Wednesday, October 31, 2007

City of Contrasts

Reviewing my photos, I realize that almost all of them were taken in the French Quarter, and almost all of them with eye to the asthetic. That is, they are not photo journalism. In part this is because the French Quarter is so genuinely, thoroughly picturesque that even I could take pictures I like. And partly because it's still easier for me to take pictures of things that stand still (my out of the tour bus pictures were awful). And partly because I was shy of trying to take pictures of people, especially people who were just doing their jobs, or just trying to get by.

So some of the people you don't see are extremely elegantly dressed, and some are punk kids panhandling with their dogs at their feet. There are people who look like us, tourists from the Midwest. And uniformed service people from the hotels and restaurants on their way to work, or just out on the sidewalk for a smoke. A bride going from the cathedral door to the stretch limo on her way to a wedding reception that probably cost half as much as our house. Street musicians, college kids, local residents going about their business, Hispanic construction workers. Frat boys, old hippies, Asian vendors in the French Market. All crossing paths, weaving in and out among each other.

Walk one block from raucous, vulgar Bourbon Street and you are on elegant Royal. Walk a few more blocks to Rampart and you are on the edge of Treme, a dicier neighborhood altogether.

I love the way so much life is open to the street and takes place on the street; and at the same time the private homes, whose shuttered fronts abut directly on the sidewalk, have secluded courtyards that can sometimes be glimpsed down alleyways, and are sometimes only hinted at by the tops of trees rising above walls. Openness and mystery both.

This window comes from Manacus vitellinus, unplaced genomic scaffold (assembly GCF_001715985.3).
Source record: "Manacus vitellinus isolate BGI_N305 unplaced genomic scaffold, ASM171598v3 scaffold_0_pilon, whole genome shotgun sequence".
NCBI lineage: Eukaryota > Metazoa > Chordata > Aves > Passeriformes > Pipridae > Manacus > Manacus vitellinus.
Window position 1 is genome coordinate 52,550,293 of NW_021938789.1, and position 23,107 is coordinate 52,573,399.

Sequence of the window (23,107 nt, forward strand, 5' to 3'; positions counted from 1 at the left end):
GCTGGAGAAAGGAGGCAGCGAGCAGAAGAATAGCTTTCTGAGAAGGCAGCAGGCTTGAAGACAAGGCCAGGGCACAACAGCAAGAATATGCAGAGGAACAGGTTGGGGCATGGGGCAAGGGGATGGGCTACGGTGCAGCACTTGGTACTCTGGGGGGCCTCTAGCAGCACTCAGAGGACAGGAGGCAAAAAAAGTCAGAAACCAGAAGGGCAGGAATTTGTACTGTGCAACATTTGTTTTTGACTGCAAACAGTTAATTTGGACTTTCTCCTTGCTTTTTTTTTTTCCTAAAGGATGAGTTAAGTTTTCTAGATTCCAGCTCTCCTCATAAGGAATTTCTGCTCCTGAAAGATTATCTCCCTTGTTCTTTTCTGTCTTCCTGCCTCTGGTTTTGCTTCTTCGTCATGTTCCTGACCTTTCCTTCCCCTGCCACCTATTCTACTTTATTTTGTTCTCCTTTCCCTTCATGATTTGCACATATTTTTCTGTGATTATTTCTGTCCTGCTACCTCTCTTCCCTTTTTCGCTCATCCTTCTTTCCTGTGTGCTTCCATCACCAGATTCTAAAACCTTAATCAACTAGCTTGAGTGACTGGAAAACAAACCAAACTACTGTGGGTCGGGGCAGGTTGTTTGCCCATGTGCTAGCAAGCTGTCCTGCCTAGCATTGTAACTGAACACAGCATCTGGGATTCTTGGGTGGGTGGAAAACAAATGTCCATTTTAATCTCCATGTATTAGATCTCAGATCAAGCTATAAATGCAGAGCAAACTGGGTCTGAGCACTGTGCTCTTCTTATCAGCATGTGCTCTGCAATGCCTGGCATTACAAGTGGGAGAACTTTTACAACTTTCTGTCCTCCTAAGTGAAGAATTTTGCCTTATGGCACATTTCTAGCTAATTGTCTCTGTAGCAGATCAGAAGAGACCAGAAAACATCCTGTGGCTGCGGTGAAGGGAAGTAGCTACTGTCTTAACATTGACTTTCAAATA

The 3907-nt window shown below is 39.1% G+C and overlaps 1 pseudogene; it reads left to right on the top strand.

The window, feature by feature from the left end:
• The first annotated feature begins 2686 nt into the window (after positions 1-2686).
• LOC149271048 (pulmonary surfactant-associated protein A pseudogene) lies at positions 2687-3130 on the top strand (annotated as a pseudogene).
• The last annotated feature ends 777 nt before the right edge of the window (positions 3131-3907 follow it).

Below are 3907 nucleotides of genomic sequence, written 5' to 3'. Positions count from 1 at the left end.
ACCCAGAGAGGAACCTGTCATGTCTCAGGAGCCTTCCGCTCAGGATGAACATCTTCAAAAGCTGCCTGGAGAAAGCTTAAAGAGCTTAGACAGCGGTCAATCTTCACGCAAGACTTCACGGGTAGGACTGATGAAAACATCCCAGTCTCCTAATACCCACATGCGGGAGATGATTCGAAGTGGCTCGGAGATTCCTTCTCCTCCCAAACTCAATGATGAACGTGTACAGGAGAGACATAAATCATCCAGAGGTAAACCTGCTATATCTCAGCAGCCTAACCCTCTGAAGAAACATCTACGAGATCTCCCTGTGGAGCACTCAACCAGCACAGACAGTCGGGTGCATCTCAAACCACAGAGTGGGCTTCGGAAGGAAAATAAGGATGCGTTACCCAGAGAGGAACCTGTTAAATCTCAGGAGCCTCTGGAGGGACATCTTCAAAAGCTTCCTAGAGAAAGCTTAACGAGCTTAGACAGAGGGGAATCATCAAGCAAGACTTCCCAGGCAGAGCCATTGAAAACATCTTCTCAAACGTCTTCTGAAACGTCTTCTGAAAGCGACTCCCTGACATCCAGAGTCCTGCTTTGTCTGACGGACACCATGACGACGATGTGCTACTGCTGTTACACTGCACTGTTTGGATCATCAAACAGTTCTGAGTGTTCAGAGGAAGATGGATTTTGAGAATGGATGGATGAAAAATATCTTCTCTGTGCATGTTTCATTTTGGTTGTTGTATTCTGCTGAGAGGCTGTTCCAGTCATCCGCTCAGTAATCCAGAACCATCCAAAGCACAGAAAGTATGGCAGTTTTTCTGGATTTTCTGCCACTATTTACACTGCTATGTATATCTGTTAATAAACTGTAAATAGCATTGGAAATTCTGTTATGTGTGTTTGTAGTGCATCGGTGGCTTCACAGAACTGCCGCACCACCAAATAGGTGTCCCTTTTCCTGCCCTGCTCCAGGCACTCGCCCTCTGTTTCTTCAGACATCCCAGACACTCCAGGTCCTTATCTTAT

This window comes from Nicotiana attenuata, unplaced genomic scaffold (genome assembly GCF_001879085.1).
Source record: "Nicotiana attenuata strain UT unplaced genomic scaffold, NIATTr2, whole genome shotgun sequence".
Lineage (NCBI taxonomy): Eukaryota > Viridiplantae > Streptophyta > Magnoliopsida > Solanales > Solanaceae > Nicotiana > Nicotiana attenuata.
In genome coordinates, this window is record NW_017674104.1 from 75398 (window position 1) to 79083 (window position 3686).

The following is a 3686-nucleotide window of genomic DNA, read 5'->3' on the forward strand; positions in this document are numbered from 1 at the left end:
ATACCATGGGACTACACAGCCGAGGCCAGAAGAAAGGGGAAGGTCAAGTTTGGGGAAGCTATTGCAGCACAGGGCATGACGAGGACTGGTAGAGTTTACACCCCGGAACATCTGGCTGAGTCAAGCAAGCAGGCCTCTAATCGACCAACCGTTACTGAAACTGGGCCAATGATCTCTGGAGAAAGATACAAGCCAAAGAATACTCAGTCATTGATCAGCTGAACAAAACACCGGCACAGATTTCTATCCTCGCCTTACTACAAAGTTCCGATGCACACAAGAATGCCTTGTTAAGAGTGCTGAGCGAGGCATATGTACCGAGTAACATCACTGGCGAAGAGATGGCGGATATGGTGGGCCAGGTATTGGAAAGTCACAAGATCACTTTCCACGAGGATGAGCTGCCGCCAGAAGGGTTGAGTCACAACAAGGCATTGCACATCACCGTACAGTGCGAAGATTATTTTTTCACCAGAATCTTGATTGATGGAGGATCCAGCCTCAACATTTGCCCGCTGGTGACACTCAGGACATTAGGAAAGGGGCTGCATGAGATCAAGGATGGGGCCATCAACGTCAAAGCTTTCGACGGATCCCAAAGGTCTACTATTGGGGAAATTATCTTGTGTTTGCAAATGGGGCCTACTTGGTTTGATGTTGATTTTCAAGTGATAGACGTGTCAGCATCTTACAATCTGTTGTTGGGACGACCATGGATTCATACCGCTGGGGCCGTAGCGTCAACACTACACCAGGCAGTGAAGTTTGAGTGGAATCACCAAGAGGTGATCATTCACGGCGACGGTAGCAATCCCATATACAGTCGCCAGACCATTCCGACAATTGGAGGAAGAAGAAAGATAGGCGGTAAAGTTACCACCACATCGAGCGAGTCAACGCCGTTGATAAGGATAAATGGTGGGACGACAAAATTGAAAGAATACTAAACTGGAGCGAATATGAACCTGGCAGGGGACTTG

The French Quarter is a long way towards being "back" (though one resident we spoke to said it will never be back, never. The mix has changed and economics and politics have tilted the playing table irrevocably). But however things are going in the Quarter, the rest of the city is not back yet. It has a long way to go. We talked to folks whose families have still not returned: because the rents have gone so high, because the house is not completely rehabbed yet, because there have ongoing health care needs and the medical infrastructure has almost completely disappeared. We saw FEMA trailers still in use, including one at a Fire Station. The greens at the City Park golf courses still look like the rough. The Garden District is as elegant as ever, but the streetcar line repairs haven't reached that far yet. And what the people we talked to (ordinary working people) wanted to tell us was "Don't forget us. We are still struggling."

This is a grotto at the National Shrine of St. Jude on Rampart Street. Jude is the patron saint of desperate cases and lost causes. I'm hoping he comes through for New Orleans.

Tuesday, October 30, 2007

back well fed and happy

We had a really great trip. Took more pictures than I realized, but these are just some initial random shots, til I get an organized report together.

The Hotel Olivier in the French Quarter is funky shabby genteel. But with a balcony like this, what's not to love?

Molly Bee's asked about flying with knitting needles. We flew on American, and I carried my sock on bamboo double points in my purse and worked on in in flight. No questions or issues raised at any point.

Thursday, October 25, 2007

Odds and Loose Ends

At 6:30 tomorrow, we will be hopping on the plane for NOLA. This time, I won't forget my camera. I just have to remember to get it out and take pictures. Now I need to figure out what to bring for airplane knitting. I'm not a good flyer and it helps to keep my hands busy.

As I thought, it is highly likely that my Ravelry invite will arrive while we're gone, I'm down to 700 and something today.

The holiday season catalogs are starting to overflow the mailbox again. I've been meaning to sign up with this site. When we get back.